7. Post decision: The project owner or developer starts any monitoring required by the DOE

Therefore, the main content of the EIA report covers:

> The project’s compliance with relevant legal requirements and planning guidelines.

> The baseline conditions of a project site’s physical, biological and human environments, as well as environmentally sensitive areas (ESAs).

> The proposed methodology, project activities, and assessment of potential positive and adverse impacts.

> The proposed mitigation measures that will be implemented.


What is the EMP?

The EMP is a tool or living guidance document for measuring and achieving compliance with a project’s environmental protection and mitigation requirements as stipulated in the EIA report.


It is submitted and endorsed by the DOE before a project is allowed to begin any physical works on site.


How can EIA reports and the EMP help minimise environmental impact in developments?

The EIA report will identify and determine the surrounding environmentally-sensitive areas and the impacts of the development. To minimise the impacts, mitigation measures and monitoring programmes are recommended to ensure the proposed mitigation measures are implemented accordingly.


Impacts are sometimes inevitable, so good governance and control on-site during the implementation are required.


A balance between the environmental impacts and gain (from the development) as a whole is thoroughly assessed in the EIA report.


What mitigation measures are used to ensure minimal environmental impact in reclamation projects?

To minimise impact, adaptation and best management practices are required. The implementation team is required to understand and review the condition on-site from time to time to ensure the effectiveness of the mitigation measures undertaken at the project site.


Monitoring stations for air, water quality, noise, and others must be strategically placed within the project site and nearby ESAs to ensure all the readings comply with the standard limits. The project owner must stop work and take remedial measures if readings exceed the permissible levels.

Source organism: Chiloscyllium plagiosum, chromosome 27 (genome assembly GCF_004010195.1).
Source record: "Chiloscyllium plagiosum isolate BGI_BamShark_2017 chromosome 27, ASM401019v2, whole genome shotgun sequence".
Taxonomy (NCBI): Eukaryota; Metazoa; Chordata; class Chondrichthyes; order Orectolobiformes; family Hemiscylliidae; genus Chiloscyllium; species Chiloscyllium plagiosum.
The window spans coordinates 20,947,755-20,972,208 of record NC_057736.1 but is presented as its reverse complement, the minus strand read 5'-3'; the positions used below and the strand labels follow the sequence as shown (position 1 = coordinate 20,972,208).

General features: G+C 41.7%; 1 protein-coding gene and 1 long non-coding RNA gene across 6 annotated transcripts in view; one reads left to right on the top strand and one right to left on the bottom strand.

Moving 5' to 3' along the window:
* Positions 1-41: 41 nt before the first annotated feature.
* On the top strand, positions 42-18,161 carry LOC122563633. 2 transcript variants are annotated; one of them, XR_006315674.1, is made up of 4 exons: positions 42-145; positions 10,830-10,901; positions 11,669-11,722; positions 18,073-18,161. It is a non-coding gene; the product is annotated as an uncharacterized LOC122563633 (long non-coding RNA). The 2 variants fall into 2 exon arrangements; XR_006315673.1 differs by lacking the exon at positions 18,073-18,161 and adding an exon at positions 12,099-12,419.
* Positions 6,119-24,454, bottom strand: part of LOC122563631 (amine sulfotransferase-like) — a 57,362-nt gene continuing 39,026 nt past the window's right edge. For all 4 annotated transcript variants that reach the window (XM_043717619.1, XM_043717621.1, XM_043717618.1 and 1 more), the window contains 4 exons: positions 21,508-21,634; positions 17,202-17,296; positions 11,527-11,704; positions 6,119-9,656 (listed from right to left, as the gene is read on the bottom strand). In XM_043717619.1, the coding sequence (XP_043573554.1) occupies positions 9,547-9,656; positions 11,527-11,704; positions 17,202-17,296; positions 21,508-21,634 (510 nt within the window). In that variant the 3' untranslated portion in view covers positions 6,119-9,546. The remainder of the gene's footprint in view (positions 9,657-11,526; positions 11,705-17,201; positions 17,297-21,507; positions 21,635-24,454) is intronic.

Turbidity monitoring devices will monitor water quality to prevent dispersion of sedimentation and dredge materials. This online system will trigger and alert the monitoring team if turbidity hits non-permissible levels.


To keep turbidity under control and within the allowable level, we will also have perimeter bunds in place before the sand-filling process. Silt curtains will also be installed for the same purpose.


Another example is the installation of the Dredging and Disposal Management System (DDMS) to track the movement of dredge vessels from the dredging site to the project and disposal sites. This will prevent illegal dumping.


Why do NGOs and environmental activists remain critical of new developments, even after EIA reports are approved?

There are several reasons why they are often critical of new developments especially projects of this nature. They are of course concerned about environmental issues, which is a good thing.


They want to understand and want their concerns about the development to be addressed. Their concerns can be addressed through engagements to explain the project and mitigation measures. The DOE has a good set of guidelines for the EIA to safeguard the environment.


Some groups may object because they will be impacted by the development, and require attention and possibly a reasonable compensation. This must be addressed by the project proponent.

No Comments

Sorry, the comment form is closed at this time.

error: Content is protected !!